10. Why should we hire you?
Keep your answer short and to the point. You should highlight areas from your background that relates to the need of the organization. Recap the organization’s description of the job, meeting it point by point with your skills.

11. What are your hobbies?
This question is generally asked to assess whether you are "desktop" kind of a person or an "interaction orientated person". It also indicates your preference for team-oriented activities or projects with solo contributions. It enables the organization to place you accordingly after selection. Be candid in  answering the questions.

12. What is the worst feedback you have ever got?
To answer this question you must admit and share your areas of improvement. Also sharing an action plan for improving oneself will indicate your ability to take criticism well. Your answer should reflect  your open-mindedness.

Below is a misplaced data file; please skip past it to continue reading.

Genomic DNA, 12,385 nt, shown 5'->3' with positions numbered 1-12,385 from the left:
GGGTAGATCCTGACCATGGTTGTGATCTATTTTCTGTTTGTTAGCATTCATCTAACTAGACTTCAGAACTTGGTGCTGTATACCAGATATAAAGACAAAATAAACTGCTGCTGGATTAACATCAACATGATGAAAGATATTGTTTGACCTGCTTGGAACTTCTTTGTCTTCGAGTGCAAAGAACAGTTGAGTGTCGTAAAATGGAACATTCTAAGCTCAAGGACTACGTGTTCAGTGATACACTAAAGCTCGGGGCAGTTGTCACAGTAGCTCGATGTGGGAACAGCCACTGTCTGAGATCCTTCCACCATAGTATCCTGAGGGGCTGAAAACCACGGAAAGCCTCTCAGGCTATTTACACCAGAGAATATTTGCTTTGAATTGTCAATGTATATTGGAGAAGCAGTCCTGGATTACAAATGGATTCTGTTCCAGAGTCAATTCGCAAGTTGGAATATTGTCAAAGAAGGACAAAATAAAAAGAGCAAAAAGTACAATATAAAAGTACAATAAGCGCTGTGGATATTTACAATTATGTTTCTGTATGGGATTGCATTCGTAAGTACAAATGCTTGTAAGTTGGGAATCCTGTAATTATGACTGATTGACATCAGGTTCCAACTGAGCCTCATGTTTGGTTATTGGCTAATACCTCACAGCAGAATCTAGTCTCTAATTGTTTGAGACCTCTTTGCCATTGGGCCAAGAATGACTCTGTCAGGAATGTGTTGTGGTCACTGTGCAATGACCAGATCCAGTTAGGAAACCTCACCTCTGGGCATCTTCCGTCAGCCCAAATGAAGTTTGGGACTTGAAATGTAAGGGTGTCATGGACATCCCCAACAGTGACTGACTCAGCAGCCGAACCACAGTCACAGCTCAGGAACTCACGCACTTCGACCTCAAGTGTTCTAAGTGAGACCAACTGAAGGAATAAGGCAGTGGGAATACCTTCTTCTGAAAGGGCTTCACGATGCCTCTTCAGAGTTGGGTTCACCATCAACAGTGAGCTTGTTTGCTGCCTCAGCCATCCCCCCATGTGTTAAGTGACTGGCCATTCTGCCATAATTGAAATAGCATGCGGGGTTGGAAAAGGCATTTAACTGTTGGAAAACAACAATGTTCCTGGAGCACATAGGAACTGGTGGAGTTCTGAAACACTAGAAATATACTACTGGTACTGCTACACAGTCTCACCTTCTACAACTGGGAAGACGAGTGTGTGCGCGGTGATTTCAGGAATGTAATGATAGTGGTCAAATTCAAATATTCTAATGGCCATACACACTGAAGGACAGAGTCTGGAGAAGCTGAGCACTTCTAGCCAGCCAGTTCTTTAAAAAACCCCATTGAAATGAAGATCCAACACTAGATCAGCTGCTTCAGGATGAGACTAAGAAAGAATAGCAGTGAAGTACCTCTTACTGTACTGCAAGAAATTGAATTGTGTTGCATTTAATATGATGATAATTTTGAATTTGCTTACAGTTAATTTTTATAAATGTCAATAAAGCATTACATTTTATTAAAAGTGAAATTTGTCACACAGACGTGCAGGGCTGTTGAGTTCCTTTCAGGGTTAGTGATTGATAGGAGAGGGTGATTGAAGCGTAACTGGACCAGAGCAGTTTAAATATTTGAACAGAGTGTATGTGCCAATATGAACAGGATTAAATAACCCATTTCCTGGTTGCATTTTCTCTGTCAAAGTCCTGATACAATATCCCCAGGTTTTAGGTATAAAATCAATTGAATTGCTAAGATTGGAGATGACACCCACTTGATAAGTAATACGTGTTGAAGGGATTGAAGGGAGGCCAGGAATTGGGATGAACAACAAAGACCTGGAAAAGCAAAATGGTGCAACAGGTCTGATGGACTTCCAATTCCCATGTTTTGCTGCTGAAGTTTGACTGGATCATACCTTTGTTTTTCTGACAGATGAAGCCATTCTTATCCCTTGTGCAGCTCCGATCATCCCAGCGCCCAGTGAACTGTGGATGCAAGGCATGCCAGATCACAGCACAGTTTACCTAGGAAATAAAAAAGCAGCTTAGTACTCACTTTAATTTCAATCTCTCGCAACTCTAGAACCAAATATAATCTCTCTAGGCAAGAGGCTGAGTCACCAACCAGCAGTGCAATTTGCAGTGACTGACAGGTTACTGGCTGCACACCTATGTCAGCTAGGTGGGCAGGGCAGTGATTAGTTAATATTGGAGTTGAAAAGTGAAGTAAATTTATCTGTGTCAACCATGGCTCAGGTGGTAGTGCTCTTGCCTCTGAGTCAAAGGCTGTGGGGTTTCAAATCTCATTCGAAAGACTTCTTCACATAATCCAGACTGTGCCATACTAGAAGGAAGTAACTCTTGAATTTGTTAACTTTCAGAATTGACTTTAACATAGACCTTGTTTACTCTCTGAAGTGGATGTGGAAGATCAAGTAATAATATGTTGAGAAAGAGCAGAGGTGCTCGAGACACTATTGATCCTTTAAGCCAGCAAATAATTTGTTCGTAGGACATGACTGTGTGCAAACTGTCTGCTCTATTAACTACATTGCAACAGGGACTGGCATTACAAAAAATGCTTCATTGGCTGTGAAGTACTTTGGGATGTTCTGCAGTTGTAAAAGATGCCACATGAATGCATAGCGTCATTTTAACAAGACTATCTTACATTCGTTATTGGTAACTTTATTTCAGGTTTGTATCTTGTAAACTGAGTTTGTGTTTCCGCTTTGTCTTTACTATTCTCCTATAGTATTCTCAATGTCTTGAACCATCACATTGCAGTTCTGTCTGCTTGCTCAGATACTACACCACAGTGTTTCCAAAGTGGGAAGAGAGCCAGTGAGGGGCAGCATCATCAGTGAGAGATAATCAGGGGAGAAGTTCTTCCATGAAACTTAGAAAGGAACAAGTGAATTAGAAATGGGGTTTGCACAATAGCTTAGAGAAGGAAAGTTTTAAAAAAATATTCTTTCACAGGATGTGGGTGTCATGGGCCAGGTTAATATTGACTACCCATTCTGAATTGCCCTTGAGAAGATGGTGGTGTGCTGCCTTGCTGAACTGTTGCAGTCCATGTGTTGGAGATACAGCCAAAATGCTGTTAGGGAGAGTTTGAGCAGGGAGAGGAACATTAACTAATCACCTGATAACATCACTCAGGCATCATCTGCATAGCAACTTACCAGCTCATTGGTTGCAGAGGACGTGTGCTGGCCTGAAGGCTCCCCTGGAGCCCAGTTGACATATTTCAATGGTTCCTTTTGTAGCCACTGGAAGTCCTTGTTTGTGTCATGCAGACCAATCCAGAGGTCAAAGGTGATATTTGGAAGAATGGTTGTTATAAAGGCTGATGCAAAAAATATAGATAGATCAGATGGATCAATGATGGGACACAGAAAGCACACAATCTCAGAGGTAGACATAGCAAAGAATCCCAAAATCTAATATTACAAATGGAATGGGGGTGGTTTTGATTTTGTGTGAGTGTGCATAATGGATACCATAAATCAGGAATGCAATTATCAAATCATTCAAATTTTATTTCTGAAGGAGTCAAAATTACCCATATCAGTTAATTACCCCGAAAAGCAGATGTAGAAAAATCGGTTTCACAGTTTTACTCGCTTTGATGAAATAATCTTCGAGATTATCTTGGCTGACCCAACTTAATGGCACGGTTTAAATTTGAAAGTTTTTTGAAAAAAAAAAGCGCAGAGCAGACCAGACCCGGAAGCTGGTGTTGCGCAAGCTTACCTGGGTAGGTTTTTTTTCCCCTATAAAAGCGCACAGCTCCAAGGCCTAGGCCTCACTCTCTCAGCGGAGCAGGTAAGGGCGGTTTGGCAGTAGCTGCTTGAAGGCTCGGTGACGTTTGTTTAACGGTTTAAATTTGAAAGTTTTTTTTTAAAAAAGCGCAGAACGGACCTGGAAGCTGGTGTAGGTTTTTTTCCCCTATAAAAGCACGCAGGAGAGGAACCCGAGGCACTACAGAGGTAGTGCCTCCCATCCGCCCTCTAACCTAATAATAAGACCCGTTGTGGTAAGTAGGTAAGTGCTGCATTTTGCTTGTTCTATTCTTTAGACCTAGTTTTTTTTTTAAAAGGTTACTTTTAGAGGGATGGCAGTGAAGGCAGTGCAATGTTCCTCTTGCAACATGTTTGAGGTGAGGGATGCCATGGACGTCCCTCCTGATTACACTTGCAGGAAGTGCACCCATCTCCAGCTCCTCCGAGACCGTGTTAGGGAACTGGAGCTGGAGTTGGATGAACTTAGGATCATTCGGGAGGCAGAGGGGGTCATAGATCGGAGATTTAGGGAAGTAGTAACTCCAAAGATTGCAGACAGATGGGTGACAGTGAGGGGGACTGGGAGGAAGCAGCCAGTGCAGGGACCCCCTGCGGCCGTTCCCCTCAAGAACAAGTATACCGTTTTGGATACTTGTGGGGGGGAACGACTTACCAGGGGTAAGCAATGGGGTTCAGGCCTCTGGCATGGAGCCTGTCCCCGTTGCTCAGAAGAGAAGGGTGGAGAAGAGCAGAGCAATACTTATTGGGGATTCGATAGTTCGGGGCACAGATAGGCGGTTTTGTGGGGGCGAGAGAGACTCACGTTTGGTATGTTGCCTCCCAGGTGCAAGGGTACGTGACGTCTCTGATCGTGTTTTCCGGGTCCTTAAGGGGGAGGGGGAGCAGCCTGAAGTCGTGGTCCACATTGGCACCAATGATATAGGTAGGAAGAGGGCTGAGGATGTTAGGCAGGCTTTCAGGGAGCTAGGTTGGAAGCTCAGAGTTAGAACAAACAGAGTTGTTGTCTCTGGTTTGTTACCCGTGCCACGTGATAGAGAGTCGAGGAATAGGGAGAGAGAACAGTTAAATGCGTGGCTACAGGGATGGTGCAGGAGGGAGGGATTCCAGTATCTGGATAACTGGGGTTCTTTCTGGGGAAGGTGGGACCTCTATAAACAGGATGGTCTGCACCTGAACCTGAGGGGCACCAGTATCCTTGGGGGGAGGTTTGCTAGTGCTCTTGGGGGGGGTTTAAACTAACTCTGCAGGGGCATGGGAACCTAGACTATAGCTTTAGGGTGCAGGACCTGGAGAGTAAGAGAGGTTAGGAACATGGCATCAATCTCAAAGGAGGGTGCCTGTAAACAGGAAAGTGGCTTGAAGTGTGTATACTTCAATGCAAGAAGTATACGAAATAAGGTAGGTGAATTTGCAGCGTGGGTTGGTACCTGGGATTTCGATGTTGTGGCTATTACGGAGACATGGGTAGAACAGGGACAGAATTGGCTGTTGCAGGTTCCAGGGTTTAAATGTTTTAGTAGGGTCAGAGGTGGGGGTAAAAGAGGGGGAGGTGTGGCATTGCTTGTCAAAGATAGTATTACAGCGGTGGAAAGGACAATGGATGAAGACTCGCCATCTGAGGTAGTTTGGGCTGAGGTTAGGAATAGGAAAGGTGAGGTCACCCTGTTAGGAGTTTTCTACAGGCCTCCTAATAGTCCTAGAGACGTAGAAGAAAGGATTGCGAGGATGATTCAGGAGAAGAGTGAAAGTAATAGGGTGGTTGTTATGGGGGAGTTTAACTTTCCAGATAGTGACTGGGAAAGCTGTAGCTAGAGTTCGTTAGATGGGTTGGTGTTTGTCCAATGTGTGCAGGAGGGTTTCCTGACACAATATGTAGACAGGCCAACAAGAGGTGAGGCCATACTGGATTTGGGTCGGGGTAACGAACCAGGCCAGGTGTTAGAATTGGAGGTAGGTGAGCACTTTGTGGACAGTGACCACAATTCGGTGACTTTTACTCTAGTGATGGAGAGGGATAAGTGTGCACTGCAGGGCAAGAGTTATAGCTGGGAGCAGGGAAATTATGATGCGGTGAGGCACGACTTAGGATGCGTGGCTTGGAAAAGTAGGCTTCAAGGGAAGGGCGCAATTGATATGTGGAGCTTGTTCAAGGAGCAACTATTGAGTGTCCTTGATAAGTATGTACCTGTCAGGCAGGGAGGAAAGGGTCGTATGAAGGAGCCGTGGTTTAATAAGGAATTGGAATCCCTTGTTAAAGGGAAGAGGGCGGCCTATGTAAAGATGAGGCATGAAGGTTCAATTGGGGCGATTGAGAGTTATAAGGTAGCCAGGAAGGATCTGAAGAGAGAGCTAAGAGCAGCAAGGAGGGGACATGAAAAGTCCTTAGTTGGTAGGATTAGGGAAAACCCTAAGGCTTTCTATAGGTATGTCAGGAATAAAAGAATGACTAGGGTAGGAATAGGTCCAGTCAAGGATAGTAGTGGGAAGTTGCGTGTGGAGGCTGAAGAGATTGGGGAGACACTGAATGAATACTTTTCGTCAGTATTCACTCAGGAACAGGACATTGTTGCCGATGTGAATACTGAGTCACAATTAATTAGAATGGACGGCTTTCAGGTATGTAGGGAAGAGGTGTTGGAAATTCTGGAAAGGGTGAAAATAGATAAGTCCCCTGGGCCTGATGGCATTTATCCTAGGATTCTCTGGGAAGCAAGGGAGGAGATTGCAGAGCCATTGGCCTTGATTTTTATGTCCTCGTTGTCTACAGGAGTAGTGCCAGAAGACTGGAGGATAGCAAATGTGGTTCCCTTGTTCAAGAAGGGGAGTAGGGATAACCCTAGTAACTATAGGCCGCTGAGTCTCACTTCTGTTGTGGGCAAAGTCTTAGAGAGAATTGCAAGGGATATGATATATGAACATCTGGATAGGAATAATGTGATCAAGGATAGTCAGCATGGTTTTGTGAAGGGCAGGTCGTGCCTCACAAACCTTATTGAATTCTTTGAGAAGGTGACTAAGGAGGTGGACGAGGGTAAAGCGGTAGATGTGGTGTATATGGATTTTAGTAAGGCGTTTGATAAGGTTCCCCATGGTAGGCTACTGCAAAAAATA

13. What is the most difficult situation you have faced?
Here you should be ready with your
real life story. The question looks for information on two fronts: How do you define difficult? and, how  was your handling of the situation? You should be able to clearly lay down the road map for solving the problem, your ability to perform  task management and maintain good interaction with your team members and other peers. It is advisable to close by highlighting the lesson learnt out of the incident.